Travel is more accessible to people these days. Flying domestic has become more common, more affordable. But not everyone can claim that they have flown– standing up. Or, yeah, sitting down…without a seatbelt… on top of the cargo boxes.
The first time I experienced a Hercules C130 ride (military cargo plane surplus from the US military) was right after college on our way to Zamboanga where my father was assigned in the Naval Forces South, like some hmmmhmmm years ago.
My mom, my brother, sister and I were at the Villamor Air Base at the wee hours of the morning. I guess it was on a ‘first come first serve’ basis then. Seeing that huge squatty plane painted in green and brown like a soldier’s combat uniform, made me feel like, dude, are we going to war?
Some soldier who had the flight manifest was distributing stubs and when my mom asked what the seat numbers were, he snickered: what seats?
We finally boarded after waiting for hours, being asked to line up along with hundreds of people like war refugees. The cargo and baggage were dumped in the middle and people were asked to squeeze in and stay at the sides. There were some collapsible seats available at the sides but mostly it was up to you to find a cozy corner for the whole duration of the flight which was about two hours. And if you weren’t innovative enough to use your luggage and what-have-you’s for your makeshift seat, well, sorry you, you have to remain standing.
Fortune favored the tiny so I got to sit. On top of the cargo. Blending in along with the rest of the cargo. The standing people, including my family were asked to squeeze in some more, like being in the MRT during the rush hour. The whirring and buzzing and other noise that the plane made and the thick fog from the air conditioning made me think of being gassed like a Jew during the Second World War while on the way to a concentration camp. It was one of those times that saying ‘you get what you pay for’ was fitting. The C130 was for cheapskates like us who were unwilling to cash out for some personal space.
On our trip home, there wasn’t much cargo to sit on but there were even more people, so I was standing… with some guy’s armpit in front of my face…for the whole duration of the flight. There was a coffin shoved vertically in one corner. Seethe.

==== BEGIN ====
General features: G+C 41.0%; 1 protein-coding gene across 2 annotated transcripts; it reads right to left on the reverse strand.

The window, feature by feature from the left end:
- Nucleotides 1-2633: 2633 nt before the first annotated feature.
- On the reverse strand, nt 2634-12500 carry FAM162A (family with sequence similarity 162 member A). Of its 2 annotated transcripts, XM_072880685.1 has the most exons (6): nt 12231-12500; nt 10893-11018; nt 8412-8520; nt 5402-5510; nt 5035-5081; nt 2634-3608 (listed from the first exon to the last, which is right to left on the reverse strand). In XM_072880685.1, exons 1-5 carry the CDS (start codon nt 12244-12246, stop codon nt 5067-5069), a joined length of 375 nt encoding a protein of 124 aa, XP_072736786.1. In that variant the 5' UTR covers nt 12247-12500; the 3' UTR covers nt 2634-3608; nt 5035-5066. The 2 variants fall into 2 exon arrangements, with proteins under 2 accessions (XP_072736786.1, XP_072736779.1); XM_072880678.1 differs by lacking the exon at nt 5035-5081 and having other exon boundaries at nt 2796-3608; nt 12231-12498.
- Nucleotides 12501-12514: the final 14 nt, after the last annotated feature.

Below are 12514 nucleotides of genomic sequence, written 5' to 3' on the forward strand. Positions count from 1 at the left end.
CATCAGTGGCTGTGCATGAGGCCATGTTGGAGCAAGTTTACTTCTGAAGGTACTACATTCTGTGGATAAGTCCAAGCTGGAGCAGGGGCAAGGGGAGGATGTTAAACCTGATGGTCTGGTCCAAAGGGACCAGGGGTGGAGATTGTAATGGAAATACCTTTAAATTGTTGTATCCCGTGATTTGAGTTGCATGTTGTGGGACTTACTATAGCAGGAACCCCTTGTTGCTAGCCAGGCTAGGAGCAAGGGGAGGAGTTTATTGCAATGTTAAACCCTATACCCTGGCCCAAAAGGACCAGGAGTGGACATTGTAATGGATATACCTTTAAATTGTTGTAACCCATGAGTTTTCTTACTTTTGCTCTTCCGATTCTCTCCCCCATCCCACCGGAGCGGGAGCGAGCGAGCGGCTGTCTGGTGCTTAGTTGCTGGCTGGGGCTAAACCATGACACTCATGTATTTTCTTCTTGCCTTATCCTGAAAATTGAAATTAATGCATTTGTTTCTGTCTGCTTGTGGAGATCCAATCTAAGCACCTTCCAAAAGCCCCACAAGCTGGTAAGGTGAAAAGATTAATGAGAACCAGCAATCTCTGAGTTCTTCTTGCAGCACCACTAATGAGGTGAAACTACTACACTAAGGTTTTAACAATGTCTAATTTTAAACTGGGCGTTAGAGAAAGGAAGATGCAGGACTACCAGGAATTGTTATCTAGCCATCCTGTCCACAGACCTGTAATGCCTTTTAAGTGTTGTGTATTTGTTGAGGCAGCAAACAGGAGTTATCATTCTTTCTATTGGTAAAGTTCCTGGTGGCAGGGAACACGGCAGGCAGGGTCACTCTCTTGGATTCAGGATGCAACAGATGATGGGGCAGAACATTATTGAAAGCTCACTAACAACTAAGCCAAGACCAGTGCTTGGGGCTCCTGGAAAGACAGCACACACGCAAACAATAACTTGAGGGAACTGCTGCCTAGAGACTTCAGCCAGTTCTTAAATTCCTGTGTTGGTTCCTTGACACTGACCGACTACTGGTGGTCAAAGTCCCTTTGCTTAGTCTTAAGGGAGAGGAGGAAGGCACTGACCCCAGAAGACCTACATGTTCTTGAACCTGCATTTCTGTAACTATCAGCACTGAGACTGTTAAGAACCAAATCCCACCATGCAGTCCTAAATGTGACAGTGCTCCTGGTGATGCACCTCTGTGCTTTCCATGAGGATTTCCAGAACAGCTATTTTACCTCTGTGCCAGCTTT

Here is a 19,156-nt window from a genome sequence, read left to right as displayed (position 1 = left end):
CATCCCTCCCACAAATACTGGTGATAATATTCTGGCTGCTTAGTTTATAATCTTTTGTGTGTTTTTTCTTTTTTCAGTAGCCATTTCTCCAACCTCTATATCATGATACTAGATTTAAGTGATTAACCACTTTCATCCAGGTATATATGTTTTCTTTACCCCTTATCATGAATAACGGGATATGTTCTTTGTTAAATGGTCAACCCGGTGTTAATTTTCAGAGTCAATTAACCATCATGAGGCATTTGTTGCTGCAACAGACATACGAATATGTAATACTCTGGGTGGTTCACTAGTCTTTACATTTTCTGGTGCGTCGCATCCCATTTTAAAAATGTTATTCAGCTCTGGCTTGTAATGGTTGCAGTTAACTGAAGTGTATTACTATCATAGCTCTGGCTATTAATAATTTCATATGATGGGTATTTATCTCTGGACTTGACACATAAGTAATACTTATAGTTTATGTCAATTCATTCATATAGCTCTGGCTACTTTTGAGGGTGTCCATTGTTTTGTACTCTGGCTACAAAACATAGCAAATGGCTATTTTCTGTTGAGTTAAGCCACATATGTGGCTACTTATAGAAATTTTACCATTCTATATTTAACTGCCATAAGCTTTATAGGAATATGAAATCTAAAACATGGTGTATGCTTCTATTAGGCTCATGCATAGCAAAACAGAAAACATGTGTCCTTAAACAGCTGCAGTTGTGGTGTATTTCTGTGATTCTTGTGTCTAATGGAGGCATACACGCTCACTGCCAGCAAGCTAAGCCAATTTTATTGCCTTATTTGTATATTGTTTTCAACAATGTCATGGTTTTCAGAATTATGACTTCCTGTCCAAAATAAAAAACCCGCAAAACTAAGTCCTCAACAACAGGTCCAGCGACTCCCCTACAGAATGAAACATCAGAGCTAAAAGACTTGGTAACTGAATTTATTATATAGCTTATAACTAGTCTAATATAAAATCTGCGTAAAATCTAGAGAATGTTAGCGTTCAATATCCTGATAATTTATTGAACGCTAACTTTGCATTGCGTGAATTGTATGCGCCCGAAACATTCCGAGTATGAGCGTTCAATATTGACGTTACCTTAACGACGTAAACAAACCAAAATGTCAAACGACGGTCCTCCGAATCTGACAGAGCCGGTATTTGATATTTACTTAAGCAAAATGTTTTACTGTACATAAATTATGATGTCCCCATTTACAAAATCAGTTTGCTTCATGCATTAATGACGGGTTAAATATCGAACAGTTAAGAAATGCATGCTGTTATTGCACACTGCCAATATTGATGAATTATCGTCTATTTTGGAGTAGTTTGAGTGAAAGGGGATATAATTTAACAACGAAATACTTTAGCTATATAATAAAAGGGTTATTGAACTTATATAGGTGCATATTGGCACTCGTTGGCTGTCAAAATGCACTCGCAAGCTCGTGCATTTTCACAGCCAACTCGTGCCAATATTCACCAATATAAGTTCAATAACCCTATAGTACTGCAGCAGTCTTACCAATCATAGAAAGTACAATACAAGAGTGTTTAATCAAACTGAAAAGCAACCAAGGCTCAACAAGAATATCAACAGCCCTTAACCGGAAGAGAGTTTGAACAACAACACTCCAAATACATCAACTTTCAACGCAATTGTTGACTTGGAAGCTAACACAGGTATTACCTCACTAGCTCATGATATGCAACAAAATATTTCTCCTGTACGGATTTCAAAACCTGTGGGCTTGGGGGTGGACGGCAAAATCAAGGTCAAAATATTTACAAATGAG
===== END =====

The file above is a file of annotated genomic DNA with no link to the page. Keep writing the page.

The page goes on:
Throughout the years though, and because of my previous work in the Defense Department, I’ve gotten the hang of it. There were times when I had to accompany the Secretary of Defense on his trips all over the country. And there were times when we were told only the night before that we were going on such trips: Palawan, Zamboanga, Cebu, General Santos City, Cagayan de Oro, Baguio, and back again. Sometimes we stayed in one province for just a few hours. Those rides felt like they were going to be the last rides of my life but I have to admit, I was starting to enjoy them. It was a free ride and a chance to see the rest of the country even for just a bit. Who was I to complain?
My2nd to the last C130 ride: A day in Zamboanga
My very last ride was a trip to Palawan/Cebu. I thought, hey, I will finally have the chance to go to the infamous Spratly Islands. That was the original plan. But I was bumped off because some envious and conniving b**ch employee complained that I hadn’t the right to go. My being the daughter of an Undersecretary was not a valide ticket to the islands so there I was, stuck in the Western Command in Puerto Princesa all day doing nothing but seethe and then when we got to Cebu, was conveniently disregarded and shoved in the Central Command quarters while the military officers enjoyed the luxuries of that first class hotel in Mactan. Seethe.
Those days were definitely a total waste of make-up. No wonder I looked like a boy in my cargo pants and Nikes.
Hence it had been my greatest pleasure to announce my resignation to everyone. Bye, bye, suckers.